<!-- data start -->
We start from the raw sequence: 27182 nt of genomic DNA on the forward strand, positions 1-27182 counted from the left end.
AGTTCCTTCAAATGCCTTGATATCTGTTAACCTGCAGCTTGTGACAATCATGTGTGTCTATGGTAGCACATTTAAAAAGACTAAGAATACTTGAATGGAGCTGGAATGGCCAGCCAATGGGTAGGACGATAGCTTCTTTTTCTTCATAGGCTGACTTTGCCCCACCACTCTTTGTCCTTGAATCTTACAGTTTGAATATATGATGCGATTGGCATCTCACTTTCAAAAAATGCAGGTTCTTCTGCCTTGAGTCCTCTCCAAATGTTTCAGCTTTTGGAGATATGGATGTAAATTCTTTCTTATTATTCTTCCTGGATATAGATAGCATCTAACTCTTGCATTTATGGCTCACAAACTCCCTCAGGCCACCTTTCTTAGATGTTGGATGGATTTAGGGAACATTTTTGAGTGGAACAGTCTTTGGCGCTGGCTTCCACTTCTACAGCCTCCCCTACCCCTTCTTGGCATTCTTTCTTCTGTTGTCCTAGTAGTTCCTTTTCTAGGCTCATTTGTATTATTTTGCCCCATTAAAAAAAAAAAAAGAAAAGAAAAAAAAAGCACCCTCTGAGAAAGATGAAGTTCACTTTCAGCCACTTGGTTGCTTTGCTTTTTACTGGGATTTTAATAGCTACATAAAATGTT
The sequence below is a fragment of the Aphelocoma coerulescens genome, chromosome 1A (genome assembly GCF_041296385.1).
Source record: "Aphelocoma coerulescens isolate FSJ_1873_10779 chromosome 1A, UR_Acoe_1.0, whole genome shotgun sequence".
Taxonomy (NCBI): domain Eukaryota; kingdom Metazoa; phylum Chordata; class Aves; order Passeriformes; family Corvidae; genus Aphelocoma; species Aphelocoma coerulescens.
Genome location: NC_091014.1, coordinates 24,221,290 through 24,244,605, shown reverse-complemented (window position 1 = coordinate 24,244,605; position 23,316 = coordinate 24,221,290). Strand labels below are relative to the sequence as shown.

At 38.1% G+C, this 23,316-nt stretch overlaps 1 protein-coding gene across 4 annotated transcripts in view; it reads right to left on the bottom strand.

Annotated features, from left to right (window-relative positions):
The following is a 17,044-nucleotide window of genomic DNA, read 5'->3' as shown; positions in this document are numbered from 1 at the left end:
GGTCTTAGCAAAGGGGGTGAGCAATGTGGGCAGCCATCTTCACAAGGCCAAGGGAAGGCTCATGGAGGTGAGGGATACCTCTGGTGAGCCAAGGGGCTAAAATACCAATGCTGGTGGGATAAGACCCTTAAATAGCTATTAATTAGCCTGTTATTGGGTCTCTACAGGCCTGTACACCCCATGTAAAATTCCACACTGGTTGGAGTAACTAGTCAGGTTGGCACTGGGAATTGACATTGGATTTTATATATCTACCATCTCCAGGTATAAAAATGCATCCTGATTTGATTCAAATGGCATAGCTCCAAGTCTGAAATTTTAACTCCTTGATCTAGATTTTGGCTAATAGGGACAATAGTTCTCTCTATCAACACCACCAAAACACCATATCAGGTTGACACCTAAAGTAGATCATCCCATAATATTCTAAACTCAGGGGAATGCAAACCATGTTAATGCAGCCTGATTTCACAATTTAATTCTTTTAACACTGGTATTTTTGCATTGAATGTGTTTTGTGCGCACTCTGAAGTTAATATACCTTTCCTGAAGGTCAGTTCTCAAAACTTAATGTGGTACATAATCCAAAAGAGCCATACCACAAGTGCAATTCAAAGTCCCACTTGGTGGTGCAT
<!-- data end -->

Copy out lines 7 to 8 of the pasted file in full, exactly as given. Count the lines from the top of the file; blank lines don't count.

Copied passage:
At 38.1% G+C, this 23,316-nt stretch overlaps 1 protein-coding gene across 4 annotated transcripts in view; it reads right to left on the bottom strand.

Annotated features, from left to right (window-relative positions):